A recent leak exposed hackings tools from the "Equation Group", a group likely related to the NSA TAO (the NSA/DoD hacking group). I thought I'd write up some comments.
Despite the existence of 0days, these tools seem to be overwhelmingly post-exploitation. They aren't the sorts of tools you use to break into a network -- but the sorts of tools you use afterwards.
The focus of the tools appear to be about hacking into network equipment, installing implants, achievement permanence, and using the equipment to sniff network traffic.
Different pentesters have different ways of doing things once they've gotten inside a network, and this is reflected in their toolkits. Some focus on Windows and getting domain admin control, and have tools like mimikatz. Other's focus on webapps, and how to install hostile PHP scripts. In this case, these tools reflect a methodology that goes after network equipment.
It's a good strategy. Finding equipment is easy, and undetectable, just do a traceroute. As long as network equipment isn't causing problems, sysadmins ignore it, so your implants are unlikely to be detected. Internal network equipment is rarely patched, so old exploits are still likely to work. Some tools appear to target bugs in equipment that are likely older than Equation Group itself.
In particular, because network equipment is at the network center instead of the edges, you can reach out and sniff packets through the equipment. Half the time it's a feature of the network equipment, so no special implant is needed. Conversely, when on the edge of the network, switches often prevent you from sniffing packets, and even if you exploit the switch (e.g. ARP flood), all you get are nearby machines. Getting critical machines from across the network requires remotely hacking network devices.
So you see a group of pentest-type people (TAO hackers) with a consistent methodology, and toolmakers who develop and refine tools for them. Tool development is a rare thing amount pentesters -- they use tools, they don't develop them. Having programmers on staff dramatically changes the nature of pentesting.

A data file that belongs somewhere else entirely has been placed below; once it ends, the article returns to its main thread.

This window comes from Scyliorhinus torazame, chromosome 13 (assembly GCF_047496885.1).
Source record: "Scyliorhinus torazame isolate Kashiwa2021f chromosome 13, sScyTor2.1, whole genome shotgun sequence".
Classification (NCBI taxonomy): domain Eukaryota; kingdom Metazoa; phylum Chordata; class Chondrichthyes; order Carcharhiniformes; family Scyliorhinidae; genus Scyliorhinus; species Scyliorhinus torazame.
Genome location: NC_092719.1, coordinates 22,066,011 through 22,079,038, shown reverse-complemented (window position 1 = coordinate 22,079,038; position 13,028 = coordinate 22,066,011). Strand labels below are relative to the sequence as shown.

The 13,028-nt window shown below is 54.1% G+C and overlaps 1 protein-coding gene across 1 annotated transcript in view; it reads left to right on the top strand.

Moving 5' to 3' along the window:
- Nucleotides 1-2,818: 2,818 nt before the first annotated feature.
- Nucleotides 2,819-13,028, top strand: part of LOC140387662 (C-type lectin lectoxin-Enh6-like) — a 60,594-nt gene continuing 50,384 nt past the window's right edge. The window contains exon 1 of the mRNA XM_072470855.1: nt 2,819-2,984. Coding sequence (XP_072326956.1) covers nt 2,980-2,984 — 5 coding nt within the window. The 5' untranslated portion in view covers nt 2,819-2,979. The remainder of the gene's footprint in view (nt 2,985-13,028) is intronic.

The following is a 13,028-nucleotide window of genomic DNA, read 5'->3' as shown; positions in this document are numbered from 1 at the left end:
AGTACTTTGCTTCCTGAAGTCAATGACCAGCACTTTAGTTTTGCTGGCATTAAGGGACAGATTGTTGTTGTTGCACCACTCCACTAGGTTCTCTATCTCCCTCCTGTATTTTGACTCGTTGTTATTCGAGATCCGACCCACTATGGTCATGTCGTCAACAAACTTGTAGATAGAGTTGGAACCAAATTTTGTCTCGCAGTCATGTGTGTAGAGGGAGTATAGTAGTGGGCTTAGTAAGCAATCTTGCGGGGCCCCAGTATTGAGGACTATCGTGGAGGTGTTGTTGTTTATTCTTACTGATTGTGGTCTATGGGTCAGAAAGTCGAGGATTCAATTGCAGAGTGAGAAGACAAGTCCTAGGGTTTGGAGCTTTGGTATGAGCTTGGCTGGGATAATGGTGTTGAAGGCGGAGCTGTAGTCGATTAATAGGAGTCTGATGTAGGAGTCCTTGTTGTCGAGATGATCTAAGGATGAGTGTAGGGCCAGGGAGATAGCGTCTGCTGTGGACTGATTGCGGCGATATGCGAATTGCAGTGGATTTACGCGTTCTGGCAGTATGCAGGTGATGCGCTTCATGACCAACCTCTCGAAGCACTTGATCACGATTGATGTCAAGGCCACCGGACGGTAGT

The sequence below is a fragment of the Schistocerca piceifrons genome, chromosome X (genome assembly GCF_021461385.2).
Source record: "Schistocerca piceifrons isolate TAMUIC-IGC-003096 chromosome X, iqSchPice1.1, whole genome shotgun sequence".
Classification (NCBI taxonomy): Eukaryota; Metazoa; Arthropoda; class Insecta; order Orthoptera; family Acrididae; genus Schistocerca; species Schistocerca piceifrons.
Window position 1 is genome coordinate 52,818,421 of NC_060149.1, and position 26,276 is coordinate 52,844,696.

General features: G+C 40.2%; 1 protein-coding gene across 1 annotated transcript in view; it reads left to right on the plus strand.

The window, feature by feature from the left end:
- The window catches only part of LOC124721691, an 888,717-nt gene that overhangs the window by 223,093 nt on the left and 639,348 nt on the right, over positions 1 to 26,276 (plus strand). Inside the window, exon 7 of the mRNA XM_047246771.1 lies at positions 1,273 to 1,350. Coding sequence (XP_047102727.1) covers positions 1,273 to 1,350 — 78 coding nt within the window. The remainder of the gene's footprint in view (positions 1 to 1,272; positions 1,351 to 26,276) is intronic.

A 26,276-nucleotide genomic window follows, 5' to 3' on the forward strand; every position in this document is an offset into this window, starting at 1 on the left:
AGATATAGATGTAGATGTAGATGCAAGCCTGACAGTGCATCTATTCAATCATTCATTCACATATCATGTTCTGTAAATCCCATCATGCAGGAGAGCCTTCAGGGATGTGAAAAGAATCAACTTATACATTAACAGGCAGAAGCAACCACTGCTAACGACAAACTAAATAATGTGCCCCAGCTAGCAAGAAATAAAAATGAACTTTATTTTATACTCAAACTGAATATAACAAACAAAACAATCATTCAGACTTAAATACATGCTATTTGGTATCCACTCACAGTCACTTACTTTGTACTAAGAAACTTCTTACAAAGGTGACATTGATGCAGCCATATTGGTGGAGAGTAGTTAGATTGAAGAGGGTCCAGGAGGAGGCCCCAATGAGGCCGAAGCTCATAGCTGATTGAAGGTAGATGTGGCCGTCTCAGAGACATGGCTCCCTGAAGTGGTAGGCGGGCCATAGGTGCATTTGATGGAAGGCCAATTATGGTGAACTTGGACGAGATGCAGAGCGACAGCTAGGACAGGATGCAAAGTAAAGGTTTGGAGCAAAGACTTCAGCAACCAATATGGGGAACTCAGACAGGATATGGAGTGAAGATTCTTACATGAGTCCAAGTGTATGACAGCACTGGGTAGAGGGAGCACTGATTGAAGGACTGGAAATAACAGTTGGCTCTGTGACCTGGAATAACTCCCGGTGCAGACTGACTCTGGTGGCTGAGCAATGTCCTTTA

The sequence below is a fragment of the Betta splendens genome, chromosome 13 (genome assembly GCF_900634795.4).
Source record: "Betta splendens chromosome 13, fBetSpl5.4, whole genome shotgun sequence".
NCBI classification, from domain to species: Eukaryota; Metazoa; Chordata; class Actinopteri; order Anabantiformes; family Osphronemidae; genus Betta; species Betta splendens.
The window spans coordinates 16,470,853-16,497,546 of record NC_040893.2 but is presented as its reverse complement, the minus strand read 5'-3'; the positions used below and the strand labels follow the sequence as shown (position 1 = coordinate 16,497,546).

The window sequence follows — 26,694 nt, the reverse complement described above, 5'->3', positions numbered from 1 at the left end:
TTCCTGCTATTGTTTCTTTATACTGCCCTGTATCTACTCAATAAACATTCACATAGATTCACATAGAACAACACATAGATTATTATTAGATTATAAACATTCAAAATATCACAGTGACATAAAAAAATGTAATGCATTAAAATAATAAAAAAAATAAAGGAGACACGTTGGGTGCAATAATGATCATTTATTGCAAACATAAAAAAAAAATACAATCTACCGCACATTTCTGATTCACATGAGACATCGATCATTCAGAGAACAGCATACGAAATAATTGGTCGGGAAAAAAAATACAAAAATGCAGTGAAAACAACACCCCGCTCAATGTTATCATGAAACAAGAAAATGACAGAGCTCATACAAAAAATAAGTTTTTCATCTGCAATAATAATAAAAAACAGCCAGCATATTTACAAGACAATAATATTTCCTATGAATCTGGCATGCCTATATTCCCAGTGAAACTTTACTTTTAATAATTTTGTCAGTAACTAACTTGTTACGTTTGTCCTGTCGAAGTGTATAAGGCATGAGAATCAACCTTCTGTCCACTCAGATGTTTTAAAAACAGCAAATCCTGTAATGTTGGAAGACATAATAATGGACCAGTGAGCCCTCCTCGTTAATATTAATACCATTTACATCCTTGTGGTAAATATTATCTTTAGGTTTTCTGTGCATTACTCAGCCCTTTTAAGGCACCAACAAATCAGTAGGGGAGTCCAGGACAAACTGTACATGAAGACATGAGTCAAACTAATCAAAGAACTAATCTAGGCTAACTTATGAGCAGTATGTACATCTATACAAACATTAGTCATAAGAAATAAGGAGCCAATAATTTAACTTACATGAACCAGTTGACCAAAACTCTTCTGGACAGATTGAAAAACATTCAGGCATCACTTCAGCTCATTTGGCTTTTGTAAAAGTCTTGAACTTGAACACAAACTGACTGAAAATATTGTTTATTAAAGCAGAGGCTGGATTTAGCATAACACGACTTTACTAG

Consider the program xml2pcap. I don't know what it does, but it looks like similar tools I've written in my own pentests. Various network devices will allow you to sniff packets, but produce output in custom formats. Therefore, you need to write a quick-and-dirty tool that converts from that weird format back into the standard pcap format for use with tools like Wireshark. More than once I've had to convert HTML/XML output to pcap. Setting port filters for 21 (FTP) and Telnet (23) produces low-bandwidth traffic with high return (admin passwords) within networks -- all you need is a script that can convert the packets into standard format to exploit this.
Also consider the tftpd tool in the dump. Many network devices support that protocol for updating firmware and configuration. That's pretty much all it's used for. This points to a defensive security strategy for your organization: log all TFTP traffic.
Same applies to SNMP. By the way, SNMP vulnerabilities in network equipment is still low hanging fruit. SNMP stores thousands of configuration parameters and statistics in a big tree, meaning that it has an enormous attack surface. Anything value that's a settable, variable-length value (OCTECT STRING, OBJECT IDENTIFIER) is something you can play with for buffer-overflows and format string bugs. The Cisco 0day in the toolkit was one example.
Some have pointed out that the code in the tools is crappy, and they make obvious crypto errors (such as using the same initialization vectors). This is nonsense. It's largely pentesters, not software developers, creating these tools. And they have limited threat models -- encryption is to avoid easy detection that they are exfiltrating data, not to prevent somebody from looking at the data.
From that perspective, then, this is fine code, with some effort spent at quality for tools that don't particularly need it. I'm a professional coder, and my little scripts often suck worse than the code I see here.
Lastly, I don't think it's a hack of the NSA themselves. Those people are over-the-top paranoid about opsec. But 95% of the US cyber-industrial-complex is made of up companies, who are much more lax about security than the NSA itself. It's probably one of those companies that got popped -- such as an employee who went to DEFCON and accidentally left his notebook computer open on the hotel WiFi.
Despite the 0days, these appear to be post-exploitation tools. They look like the sort of tools pentesters might develop over years, where each time they pop a target, they do a little development based on the devices they find inside that new network in order to compromise more machines/data.
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